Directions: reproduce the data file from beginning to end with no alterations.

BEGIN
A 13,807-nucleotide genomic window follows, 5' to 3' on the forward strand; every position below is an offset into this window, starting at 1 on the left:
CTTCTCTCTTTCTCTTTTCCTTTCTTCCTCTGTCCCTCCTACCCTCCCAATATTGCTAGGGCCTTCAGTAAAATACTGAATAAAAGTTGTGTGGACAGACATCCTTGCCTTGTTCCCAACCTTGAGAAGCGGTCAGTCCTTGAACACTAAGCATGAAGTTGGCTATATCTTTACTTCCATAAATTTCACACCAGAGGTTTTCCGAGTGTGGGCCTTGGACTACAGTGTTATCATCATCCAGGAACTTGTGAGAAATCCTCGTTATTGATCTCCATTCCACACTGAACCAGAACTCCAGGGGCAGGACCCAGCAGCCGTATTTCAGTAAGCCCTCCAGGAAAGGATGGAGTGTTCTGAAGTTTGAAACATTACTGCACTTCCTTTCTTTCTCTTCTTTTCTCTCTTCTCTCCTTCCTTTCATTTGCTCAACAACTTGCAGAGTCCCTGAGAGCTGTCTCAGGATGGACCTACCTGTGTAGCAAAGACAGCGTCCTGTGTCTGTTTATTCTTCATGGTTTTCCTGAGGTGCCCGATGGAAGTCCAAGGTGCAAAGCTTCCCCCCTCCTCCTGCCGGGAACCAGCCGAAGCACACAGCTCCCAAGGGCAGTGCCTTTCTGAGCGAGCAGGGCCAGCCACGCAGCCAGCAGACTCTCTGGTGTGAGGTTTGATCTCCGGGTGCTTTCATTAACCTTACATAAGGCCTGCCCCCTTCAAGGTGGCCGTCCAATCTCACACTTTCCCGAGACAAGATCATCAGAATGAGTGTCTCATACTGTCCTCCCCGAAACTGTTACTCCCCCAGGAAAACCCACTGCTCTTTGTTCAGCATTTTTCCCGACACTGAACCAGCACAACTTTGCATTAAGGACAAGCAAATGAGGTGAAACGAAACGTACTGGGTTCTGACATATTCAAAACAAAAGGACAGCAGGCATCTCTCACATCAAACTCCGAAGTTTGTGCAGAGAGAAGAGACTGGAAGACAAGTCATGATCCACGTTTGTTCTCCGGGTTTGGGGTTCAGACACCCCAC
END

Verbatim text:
A 13,807-nucleotide genomic window follows, 5' to 3' on the forward strand; every position below is an offset into this window, starting at 1 on the left:
CTTCTCTCTTTCTCTTTTCCTTTCTTCCTCTGTCCCTCCTACCCTCCCAATATTGCTAGGGCCTTCAGTAAAATACTGAATAAAAGTTGTGTGGACAGACATCCTTGCCTTGTTCCCAACCTTGAGAAGCGGTCAGTCCTTGAACACTAAGCATGAAGTTGGCTATATCTTTACTTCCATAAATTTCACACCAGAGGTTTTCCGAGTGTGGGCCTTGGACTACAGTGTTATCATCATCCAGGAACTTGTGAGAAATCCTCGTTATTGATCTCCATTCCACACTGAACCAGAACTCCAGGGGCAGGACCCAGCAGCCGTATTTCAGTAAGCCCTCCAGGAAAGGATGGAGTGTTCTGAAGTTTGAAACATTACTGCACTTCCTTTCTTTCTCTTCTTTTCTCTCTTCTCTCCTTCCTTTCATTTGCTCAACAACTTGCAGAGTCCCTGAGAGCTGTCTCAGGATGGACCTACCTGTGTAGCAAAGACAGCGTCCTGTGTCTGTTTATTCTTCATGGTTTTCCTGAGGTGCCCGATGGAAGTCCAAGGTGCAAAGCTTCCCCCCTCCTCCTGCCGGGAACCAGCCGAAGCACACAGCTCCCAAGGGCAGTGCCTTTCTGAGCGAGCAGGGCCAGCCACGCAGCCAGCAGACTCTCTGGTGTGAGGTTTGATCTCCGGGTGCTTTCATTAACCTTACATAAGGCCTGCCCCCTTCAAGGTGGCCGTCCAATCTCACACTTTCCCGAGACAAGATCATCAGAATGAGTGTCTCATACTGTCCTCCCCGAAACTGTTACTCCCCCAGGAAAACCCACTGCTCTTTGTTCAGCATTTTTCCCGACACTGAACCAGCACAACTTTGCATTAAGGACAAGCAAATGAGGTGAAACGAAACGTACTGGGTTCTGACATATTCAAAACAAAAGGACAGCAGGCATCTCTCACATCAAACTCCGAAGTTTGTGCAGAGAGAAGAGACTGGAAGACAAGTCATGATCCACGTTTGTTCTCCGGGTTTGGGGTTCAGACACCCCAC